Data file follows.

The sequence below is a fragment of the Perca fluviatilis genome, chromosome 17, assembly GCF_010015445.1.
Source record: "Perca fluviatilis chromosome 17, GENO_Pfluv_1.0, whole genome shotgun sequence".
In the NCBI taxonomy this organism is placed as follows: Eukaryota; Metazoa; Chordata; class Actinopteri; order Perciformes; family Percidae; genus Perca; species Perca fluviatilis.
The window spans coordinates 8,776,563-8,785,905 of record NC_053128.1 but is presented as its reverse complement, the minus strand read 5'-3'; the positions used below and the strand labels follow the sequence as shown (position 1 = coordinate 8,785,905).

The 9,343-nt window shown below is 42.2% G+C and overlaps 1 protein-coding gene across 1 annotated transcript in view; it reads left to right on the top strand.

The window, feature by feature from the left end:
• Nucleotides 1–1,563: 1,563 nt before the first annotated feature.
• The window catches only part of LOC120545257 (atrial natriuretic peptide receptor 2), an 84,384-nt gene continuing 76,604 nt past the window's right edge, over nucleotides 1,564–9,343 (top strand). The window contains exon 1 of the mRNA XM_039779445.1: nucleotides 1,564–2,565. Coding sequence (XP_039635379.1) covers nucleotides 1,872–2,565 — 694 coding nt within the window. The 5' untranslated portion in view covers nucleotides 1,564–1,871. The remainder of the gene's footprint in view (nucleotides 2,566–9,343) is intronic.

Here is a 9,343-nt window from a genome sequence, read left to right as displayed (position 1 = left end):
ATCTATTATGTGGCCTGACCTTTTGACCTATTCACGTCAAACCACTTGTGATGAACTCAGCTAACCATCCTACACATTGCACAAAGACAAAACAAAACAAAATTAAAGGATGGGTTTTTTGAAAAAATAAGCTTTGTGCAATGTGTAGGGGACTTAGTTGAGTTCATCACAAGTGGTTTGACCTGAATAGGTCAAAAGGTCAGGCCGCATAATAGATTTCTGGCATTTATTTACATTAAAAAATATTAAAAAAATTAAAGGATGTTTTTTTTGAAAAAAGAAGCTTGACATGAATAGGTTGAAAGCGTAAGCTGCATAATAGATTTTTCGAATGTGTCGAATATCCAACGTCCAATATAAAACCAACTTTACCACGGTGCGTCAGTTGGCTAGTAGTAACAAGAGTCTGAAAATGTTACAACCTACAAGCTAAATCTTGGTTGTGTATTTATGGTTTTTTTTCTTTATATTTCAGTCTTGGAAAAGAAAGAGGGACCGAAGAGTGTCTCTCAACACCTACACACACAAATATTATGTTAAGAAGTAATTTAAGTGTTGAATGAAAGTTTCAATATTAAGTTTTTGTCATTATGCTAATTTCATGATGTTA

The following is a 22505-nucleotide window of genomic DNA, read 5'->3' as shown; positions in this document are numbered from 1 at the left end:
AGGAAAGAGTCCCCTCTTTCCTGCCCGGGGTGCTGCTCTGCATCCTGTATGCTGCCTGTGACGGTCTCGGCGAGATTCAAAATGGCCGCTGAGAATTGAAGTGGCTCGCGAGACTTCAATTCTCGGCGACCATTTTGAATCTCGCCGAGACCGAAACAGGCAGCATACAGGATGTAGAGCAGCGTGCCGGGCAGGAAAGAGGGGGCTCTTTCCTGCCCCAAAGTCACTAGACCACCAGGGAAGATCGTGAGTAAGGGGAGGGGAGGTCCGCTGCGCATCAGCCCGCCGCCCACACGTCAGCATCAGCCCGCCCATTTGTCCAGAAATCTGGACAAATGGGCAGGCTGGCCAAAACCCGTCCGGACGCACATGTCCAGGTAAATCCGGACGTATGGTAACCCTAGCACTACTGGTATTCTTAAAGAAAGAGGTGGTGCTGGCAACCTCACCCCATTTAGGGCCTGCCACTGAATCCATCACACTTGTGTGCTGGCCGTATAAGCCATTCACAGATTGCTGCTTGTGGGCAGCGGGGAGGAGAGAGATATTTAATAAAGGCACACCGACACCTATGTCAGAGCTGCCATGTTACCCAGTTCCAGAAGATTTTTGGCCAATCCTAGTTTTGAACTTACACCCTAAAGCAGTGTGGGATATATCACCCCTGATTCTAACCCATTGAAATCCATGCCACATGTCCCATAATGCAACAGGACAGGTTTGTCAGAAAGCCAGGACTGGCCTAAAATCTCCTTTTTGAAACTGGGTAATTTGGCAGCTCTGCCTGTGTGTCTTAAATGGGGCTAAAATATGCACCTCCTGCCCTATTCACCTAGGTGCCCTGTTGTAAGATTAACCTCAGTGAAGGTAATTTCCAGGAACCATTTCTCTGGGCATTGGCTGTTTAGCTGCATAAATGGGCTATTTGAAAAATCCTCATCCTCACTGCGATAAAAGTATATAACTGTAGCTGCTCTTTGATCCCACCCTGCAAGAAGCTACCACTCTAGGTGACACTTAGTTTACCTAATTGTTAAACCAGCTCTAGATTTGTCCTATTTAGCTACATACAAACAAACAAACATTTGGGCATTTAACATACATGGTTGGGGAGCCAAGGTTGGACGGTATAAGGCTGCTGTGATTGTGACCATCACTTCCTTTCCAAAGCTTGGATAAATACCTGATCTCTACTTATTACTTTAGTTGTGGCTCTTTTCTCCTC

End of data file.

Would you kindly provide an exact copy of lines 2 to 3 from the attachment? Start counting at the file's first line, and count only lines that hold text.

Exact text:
Source record: "Perca fluviatilis chromosome 17, GENO_Pfluv_1.0, whole genome shotgun sequence".
In the NCBI taxonomy this organism is placed as follows: Eukaryota; Metazoa; Chordata; class Actinopteri; order Perciformes; family Percidae; genus Perca; species Perca fluviatilis.